By the way, once you start talking about grates made from expanded metal, or other designs with irregular or diamond shaped patterns, then the cleaning discussion becomes irrelevant as that type of design makes cleaning difficult regardless of the material of construction.
What Size Stainless Steel Grate Do You Need?
I believe that when it comes to stainless steel that there is possible to have too much of a good thing.
For example, many Weber Genesis gas grills come with grates made from stainless steel rods that have a diameter of 7mm. In contrast, Weber’s higher end grills like the Summit S 670 have grates made from stainless steel rods with a diameter of 9mm.
The 9mm rods on the Summit grills take longer to heat up than the 7mm rods on a Genesis. The larger rods also make the grate heavier and more awkward to handle when you need to remove them to clean your Flavorizer bars or if you need to take them out to cook a rotisserie turkey.
Personally I think grates made from stainless steel rods in the 5-7mm range are just about perfect and anything larger is overkill.
Watch Out for Fake Stainless Steel Grates
As the old saying goes, “All that glitters is not gold.” The same is true for grill grates as you need to remember that “All that is shiny is not stainless steel.”
Specifically there are two situations you need to watch out for:
- Grates made from Stainless Steel Wrapped rods
- Grates made from Chrome Plated rods.
Here is some more detail.
Stainless Steel Wrapped
Some brands of grills, like the KitchenAid grills at Home Depot, look like they have stainless steel grates but that is only partially true.
This type of grill have grates that are made of carbon steel (or other low grade material) that are wrapped in a thin layer of stainless steel. Eventually the stainless steel layer chips or flakes off and the base material corrodes.
There are three ways to spot a grate that is wrapped in stainless steel instead of being constructed or 100% stainless steel.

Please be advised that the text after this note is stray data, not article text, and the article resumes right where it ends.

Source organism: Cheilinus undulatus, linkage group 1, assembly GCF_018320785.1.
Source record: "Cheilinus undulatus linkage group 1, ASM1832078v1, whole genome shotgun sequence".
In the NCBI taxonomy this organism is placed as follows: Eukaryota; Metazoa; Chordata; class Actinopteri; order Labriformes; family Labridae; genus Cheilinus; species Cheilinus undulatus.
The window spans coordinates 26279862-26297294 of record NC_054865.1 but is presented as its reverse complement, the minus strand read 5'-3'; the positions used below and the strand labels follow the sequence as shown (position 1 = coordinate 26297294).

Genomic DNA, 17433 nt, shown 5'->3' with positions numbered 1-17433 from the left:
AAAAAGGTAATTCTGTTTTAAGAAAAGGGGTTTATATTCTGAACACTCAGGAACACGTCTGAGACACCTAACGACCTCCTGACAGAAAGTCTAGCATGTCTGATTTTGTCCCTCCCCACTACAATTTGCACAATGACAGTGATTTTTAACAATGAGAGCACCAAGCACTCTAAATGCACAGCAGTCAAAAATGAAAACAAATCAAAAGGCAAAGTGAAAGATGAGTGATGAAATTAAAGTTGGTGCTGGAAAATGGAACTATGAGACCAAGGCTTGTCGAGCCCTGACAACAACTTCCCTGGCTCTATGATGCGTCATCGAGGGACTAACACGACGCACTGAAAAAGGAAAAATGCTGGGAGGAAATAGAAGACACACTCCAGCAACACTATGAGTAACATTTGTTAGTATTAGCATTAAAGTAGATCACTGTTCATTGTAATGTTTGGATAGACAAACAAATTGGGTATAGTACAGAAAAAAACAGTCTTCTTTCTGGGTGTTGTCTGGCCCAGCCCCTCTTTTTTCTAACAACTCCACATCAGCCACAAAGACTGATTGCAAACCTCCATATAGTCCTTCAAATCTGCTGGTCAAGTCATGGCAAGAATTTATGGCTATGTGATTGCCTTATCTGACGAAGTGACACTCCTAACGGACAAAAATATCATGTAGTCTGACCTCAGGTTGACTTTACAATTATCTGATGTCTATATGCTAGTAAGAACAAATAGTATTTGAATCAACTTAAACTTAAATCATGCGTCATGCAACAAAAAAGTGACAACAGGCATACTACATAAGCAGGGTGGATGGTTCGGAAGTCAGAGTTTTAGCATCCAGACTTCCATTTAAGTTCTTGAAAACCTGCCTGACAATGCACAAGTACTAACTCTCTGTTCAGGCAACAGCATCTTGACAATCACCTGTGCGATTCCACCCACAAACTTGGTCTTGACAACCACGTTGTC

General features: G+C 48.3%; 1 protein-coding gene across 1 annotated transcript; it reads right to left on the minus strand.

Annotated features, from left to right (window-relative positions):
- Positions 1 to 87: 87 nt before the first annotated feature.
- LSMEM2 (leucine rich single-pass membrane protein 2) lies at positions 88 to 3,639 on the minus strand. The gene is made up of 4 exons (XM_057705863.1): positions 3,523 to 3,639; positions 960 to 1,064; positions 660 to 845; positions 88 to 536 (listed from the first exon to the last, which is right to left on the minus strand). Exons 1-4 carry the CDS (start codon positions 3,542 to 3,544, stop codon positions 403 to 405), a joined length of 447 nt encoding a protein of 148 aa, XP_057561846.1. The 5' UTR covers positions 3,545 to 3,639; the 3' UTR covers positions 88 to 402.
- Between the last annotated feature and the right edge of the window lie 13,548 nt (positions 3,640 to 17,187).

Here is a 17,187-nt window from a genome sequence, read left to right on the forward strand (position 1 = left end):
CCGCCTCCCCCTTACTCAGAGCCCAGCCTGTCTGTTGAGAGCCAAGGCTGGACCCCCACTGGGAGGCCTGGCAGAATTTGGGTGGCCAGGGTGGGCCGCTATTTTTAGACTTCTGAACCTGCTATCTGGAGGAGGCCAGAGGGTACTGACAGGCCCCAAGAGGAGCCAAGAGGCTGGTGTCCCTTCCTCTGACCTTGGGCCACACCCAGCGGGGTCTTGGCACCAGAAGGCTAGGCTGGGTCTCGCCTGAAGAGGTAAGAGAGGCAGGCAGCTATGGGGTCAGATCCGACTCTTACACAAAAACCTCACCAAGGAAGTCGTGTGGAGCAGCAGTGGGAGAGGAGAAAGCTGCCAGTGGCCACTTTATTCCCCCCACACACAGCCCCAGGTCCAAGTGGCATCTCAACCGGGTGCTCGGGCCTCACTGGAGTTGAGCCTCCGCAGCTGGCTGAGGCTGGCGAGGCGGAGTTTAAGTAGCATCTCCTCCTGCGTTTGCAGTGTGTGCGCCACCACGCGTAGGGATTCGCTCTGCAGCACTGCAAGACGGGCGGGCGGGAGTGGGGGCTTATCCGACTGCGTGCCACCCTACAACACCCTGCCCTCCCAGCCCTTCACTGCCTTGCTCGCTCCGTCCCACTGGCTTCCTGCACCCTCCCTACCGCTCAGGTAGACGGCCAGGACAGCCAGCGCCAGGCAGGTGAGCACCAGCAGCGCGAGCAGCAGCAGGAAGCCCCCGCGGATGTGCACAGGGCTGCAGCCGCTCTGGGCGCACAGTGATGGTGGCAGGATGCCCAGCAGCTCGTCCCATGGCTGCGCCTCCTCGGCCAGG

A true stainless steel grate will have a warranty of 10-15 years. The things never wear out so manufactures love to advertise their longevity. A grate made of wrapped stainless steel will typically have a 3-5 year warranty.
Many manufactures will use the term “wrapped stainless steel” on their marketing material. Read the labels and stickers on the grill and see what it says.
Lastly, if you are shopping in Home Depot or Lowes, go over to a Weber gas grill and pick up one of their stainless steel grates. Then go over and pick up the grate on the cheap grill. Chances are that you are going to notice the grate on the cheap grill feels a whole lot lighter.
While I usually hold up Weber as the premier brand in quality, when it comes to their charcoal grills they go cheap on the grates and use chrome plated steel.
Chrome is just as shiny as stainless so you can’t tell the difference by looking.
You best bet here is to read the labels and look at prices. The raw material for stainless steel grates is expensive so if the entire grill is cheap it is highly likely that the shiny grate is chrome plated.
If you already have a kettle and need to upgrade the grate then here are some nice Weber Charcoal Grill Grate Options to consider.
What to Look for in a Cast Iron Grill Grate
Just because stainless steel grates are better than cast iron does not mean that cast iron grates are bad.
My Weber Q1200, Q3200 and Weber Traveler all have cast iron grates and they are fine grills.
However, before you buy a grill with a cast iron grate make sure the stickers or manual states that the grate is made of Porcelain Enameled Cast Iron. The porcelain enamel is a protective ceramic/glass coating that will prevent corrosion as long as it remains intact. The coating will usually stay intact (unless the grate is seriously abused) for about 5 years before it starts to chip and crack.
Cast iron grates that do not have a porcelain enamel coating are just waiting to turn into rust buckets that will make you unhappy.